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Cutting Academic Achievement Gaps is Aim of New Papers
Ed Walz (Former Staff)Education Housing & Homelessness Poverty & Family Economics
Washington – The bipartisan children’s advocacy group First Focus released two new papers today, offering ideas to reduce racial and income disparities in student academic outcomes. One proposes making federal housing funds available to reduce school funding disparities. The other proposes to accelerate progress in establishing “community schools” that marshal resources from community partners to reduce barriers to student success. The papers are included in First Focus’s new publication, Big Ideas – Pioneering Change: Innovative Ideas for Children and Families, a compendium of more than a dozen papers addressing issues ranging from asthma management to intergenerational poverty.
“Education reform debates too often focuses on how to get kids into schools that work, ignoring the factors that determine academic success” said First Focus president Bruce Lesley. “These proposals address the underlying problems, with the aim of making every school a place where kids can succeed.”
Success Starts at Home: Using the Federal Affirmatively Furthering Fair Housing Rule to Tackle Education Inequalities for Minority Children is authored by Mitria Wilson at the Center for Responsible Lending. The paper observes that the U.S. Department of Housing and Urban Development (HUD) already recognizes “quality schools” as an indicator of fair housing. It argues that HUD should use school funding inequality data to identify impediments to fair housing, challenge cities and states receiving HUD funding to develop initiatives that generate greater property tax revenue in communities with underfunded schools, and make HUD funds available to implement those initiatives.
“If good schools are already part of what HUD means by ‘fair housing,’” said Lesley. “HUD must invest making good schools available where children already live.”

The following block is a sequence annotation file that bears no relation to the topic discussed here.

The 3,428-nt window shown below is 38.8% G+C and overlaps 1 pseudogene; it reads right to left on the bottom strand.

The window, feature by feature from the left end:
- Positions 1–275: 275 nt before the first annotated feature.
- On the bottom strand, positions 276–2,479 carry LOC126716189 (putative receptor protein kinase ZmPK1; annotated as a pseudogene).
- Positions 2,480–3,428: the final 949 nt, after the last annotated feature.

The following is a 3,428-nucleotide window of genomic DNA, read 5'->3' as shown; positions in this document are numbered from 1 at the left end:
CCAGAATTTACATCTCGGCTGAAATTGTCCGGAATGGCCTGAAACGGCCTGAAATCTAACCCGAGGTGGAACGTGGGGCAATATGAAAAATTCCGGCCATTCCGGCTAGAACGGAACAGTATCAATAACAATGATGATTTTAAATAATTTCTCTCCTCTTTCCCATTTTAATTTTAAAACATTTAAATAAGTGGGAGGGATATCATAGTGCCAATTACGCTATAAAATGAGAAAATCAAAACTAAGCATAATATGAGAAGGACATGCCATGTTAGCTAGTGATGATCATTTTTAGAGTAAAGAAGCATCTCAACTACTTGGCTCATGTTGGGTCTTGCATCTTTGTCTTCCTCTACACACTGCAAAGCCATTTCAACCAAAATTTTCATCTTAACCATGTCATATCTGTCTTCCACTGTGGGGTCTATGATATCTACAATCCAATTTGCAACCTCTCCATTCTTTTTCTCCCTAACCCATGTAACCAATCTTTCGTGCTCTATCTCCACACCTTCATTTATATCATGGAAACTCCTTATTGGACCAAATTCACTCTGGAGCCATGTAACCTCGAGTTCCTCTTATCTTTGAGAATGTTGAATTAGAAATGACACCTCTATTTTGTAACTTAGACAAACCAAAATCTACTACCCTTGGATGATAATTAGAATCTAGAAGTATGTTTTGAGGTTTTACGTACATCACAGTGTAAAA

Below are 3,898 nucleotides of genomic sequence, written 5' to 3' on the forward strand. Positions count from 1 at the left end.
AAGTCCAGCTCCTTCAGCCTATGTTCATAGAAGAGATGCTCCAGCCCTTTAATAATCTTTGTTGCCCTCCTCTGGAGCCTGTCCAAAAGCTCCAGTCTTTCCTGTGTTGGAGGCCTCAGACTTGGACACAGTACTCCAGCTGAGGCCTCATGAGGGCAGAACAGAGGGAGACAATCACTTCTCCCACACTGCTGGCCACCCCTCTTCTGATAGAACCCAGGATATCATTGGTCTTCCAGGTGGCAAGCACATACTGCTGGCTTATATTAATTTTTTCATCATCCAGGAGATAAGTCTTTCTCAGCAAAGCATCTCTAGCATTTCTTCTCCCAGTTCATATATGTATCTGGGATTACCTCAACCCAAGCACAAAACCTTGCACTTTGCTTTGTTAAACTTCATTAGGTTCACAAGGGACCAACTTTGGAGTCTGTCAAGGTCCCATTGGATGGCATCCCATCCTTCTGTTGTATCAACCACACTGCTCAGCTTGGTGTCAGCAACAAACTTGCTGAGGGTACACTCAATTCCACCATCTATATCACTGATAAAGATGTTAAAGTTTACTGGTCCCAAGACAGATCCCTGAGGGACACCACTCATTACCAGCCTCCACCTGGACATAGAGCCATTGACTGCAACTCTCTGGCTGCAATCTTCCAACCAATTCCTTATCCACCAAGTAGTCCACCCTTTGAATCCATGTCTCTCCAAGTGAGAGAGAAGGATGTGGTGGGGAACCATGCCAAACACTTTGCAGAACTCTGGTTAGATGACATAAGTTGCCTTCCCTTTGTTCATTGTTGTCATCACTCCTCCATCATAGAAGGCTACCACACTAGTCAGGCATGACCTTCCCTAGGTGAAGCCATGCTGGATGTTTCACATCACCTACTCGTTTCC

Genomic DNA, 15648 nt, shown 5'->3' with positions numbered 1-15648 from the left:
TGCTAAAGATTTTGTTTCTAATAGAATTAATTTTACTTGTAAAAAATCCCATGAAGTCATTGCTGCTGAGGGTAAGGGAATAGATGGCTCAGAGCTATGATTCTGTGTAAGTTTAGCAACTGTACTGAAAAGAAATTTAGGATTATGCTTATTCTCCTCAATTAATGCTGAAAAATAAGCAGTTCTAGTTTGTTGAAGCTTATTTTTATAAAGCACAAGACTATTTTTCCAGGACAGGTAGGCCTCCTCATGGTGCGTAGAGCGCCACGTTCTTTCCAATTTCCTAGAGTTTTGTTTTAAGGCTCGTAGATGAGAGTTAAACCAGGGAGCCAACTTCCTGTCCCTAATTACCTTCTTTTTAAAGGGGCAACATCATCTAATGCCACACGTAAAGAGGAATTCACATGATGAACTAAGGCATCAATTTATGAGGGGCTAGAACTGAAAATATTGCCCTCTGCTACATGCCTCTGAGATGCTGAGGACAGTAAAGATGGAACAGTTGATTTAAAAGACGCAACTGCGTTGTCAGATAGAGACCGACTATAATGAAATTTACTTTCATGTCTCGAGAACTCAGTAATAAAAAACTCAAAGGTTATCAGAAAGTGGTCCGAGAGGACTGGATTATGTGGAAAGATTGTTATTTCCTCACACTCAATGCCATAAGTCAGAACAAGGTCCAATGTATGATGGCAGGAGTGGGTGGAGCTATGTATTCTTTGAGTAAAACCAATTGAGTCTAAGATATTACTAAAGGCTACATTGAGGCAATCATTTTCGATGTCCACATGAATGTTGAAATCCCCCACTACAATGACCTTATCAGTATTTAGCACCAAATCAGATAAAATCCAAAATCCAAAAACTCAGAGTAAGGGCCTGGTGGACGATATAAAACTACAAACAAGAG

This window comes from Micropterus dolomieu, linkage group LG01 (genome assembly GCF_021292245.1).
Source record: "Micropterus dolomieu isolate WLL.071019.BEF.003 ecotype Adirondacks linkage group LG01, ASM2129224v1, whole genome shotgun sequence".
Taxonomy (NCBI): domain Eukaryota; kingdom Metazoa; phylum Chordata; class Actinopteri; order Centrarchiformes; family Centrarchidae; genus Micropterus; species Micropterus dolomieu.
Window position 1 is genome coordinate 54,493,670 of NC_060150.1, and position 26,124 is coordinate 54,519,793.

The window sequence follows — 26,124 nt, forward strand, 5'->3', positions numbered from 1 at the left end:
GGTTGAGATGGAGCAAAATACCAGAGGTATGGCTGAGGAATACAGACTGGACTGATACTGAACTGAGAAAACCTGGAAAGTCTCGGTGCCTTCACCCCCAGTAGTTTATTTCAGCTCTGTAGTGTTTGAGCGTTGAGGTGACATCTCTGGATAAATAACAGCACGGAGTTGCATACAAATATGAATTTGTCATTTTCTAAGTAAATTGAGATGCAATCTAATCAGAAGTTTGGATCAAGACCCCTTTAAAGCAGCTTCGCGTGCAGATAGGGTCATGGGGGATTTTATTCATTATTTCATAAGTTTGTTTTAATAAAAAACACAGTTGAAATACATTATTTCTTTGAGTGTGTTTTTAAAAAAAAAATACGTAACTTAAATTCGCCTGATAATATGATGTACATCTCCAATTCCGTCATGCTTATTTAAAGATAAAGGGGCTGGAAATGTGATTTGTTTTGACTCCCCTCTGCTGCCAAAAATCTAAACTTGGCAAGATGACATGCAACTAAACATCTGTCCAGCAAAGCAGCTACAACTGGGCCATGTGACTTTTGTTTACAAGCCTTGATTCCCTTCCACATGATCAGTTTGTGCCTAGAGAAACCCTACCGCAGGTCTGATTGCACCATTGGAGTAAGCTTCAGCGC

Community Schools: A Vehicle for Educational Equity is authored by Congressman Michael Honda (D-California) and California State Senator Carol Liu (D-Los Angeles). Community schools coordinate a community’s support systems to address barriers that impede students’ academic success, like hunger, unmet health needs, and domestic violence. A 2014 Child Trends report reviewed national evaluations of integrated student supports and community school initiatives, finding that community schools reduce grade retention and dropout rates, while increasing attendance, math achievement, and grade point average. The paper cites federal legislation as an opportunity to incentivize adoption of the community schools approach, by providing federal funding to seed school-community partnerships.
“Congressman Honda and Senator Liu understand – what happens outside the classroom has a huge impact on a child’s potential inside the classroom,” said Lesley. “To accelerate progress on the problems that hold kids back, the federal government has to be part of the solution.”
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First Focus is a bipartisan advocacy organization dedicated to making children and families the priority in federal policy and budget decisions. For more information, visit www.firstfocus.org.